Define “regular headphone?” And how would you describe the sound of the onboard audio you have now, it’s pros and cons?
Usually, onboard audio on desktops and especially laptops is cold, hazy/muddy, and weak (especially for high impedance or low sensitivity headphones). If a “normal” headphone to you is a $50 or less portable headphone, like a Koss Porta Pro or Sennheiser PX-100, then it wouldn’t sound weak and an internal soundcard/External soundcard/External DAC (Digital to Analog Converter, a necessary step for all digital audio) would just improve the haziness/mud so you would hear details better, and depending on the brand the sound could be more lively and musical instead of “cold” and “matter of fact.” Treble is also often fatiguing with onboard audio – to be fair, this is also often an issue with cheaper soundcards/DACs too, but better gear will be less fatiguing and more pleasant, and once you hear it sounding great you won’t want to go back.
Another thing that is good to understand is that a soundcard serves three (or more) functions: Amp, DAC, and DSP (Digital Signal Processor). A DSP is kind of like a CPU, but dedicated to audio effects. Onboard audio may offer a limited EQ or reverb effect, but a DSP in a soundcard can actually distinguish between sounds that are supposed to come from in front of you, or behind and above, and also offer more intricate custom and pre-made EQ effects. I love surround sound when playing games or movies, and while the realism of surround improves with better headphones I still think it is a literal game-changer even with cheap headphones. A better DAC is responsible for better clarity vs haze, as well as lively vs dull. The Analog section feeds directly into the Amp, and a good amp can bring out the designer-intended performance out of a headphone, as well as affect the timbre of the sound.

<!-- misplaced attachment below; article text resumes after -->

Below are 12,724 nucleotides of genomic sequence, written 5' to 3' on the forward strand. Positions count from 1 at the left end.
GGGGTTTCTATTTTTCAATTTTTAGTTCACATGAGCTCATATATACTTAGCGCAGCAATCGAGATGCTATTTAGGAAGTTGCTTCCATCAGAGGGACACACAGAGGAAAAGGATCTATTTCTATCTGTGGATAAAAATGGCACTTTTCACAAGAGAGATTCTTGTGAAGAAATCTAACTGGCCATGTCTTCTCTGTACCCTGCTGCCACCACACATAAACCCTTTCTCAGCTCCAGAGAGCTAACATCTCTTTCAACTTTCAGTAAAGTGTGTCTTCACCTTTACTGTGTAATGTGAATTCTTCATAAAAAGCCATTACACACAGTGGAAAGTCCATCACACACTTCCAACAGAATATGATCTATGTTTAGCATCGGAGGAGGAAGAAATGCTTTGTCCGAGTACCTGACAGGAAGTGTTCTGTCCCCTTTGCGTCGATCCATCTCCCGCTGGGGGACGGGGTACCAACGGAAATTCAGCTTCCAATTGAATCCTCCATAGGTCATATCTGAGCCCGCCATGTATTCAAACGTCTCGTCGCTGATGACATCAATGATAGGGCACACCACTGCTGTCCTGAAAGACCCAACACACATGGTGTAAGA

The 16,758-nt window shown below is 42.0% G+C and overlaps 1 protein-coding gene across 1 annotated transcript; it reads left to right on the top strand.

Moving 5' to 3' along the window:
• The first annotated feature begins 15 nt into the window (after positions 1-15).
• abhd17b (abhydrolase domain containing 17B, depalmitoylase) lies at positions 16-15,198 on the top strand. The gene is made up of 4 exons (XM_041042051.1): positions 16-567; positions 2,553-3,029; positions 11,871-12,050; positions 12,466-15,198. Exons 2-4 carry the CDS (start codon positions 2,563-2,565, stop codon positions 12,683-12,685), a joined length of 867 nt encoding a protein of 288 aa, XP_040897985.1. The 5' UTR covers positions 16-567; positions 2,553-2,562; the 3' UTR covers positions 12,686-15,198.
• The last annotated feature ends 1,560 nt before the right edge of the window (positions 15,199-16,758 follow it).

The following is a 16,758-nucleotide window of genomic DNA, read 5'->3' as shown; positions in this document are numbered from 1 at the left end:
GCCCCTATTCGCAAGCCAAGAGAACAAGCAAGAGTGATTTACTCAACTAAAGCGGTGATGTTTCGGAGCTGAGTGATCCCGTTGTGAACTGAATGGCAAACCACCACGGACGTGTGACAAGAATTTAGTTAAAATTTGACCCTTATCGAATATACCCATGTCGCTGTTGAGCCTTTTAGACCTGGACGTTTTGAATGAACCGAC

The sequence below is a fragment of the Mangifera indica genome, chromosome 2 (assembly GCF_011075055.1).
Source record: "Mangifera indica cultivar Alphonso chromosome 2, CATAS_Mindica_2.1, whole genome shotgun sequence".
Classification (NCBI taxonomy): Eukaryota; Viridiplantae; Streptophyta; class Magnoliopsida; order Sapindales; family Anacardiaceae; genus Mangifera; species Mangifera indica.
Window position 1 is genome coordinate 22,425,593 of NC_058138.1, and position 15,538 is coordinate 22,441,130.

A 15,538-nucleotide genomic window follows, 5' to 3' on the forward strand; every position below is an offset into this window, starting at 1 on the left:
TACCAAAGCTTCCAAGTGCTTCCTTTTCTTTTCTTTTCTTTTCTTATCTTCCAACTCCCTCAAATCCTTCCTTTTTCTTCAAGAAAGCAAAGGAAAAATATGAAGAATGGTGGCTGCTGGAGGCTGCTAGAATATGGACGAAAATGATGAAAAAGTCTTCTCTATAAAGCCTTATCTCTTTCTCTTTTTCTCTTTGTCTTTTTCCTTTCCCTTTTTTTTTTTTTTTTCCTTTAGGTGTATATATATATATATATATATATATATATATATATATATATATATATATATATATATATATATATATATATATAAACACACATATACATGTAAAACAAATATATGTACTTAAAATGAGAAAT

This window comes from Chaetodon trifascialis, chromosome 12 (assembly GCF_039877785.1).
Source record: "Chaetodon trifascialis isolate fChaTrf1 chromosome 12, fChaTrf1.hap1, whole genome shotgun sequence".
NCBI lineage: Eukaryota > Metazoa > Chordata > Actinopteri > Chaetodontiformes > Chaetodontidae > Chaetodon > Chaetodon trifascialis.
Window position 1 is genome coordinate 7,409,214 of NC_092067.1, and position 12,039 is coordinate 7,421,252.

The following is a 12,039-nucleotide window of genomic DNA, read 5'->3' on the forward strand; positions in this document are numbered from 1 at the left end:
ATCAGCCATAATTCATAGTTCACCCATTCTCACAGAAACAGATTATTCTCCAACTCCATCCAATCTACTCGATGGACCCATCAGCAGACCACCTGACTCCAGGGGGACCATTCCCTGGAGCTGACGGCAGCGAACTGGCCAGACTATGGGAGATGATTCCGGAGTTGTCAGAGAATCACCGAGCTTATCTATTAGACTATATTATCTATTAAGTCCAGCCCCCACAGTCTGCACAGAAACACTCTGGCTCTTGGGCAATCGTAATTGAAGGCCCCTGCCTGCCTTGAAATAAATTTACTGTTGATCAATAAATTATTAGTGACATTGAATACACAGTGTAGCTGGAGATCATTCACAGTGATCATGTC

Think of this: onboard audio is just a tiny chip or section of circuitry, a small portion of the overall budget that went into building your computer (or phone), while a soundcard is a dedicated piece of audio gear, with more room for the designs and upgraded components. Some people buy a Soundcard just to use as a DSP, and then connect a high-end external Amp and/or DAC to upgrade the sound even further, but most Soundcards are a good all-in-one place to start.
Alright, so hopefully that gives you an idea about the difference between integrated and discreet audio components. The story isn’t too different from graphics cards, huh? Now, since this rabbit hole has practically no bottom with “the best,” the more important question is “where are you happy?” If you are happy and content using your headphones with the onboard audio, then you don’t need to change. However, if you feel like something is missing or flawed, now you know that a soundcard is one step on the upgrade path. If you do want an upgrade, I would suggest that you will save money in the long run if you pick better than the cheapest so that you get something noticeably better than onboard audio, and focus on something with a digital output (like Optical) in case of a future where you want to try an external DAC some day but you still want to keep the benefits of the DSP you invested in with the soundcard.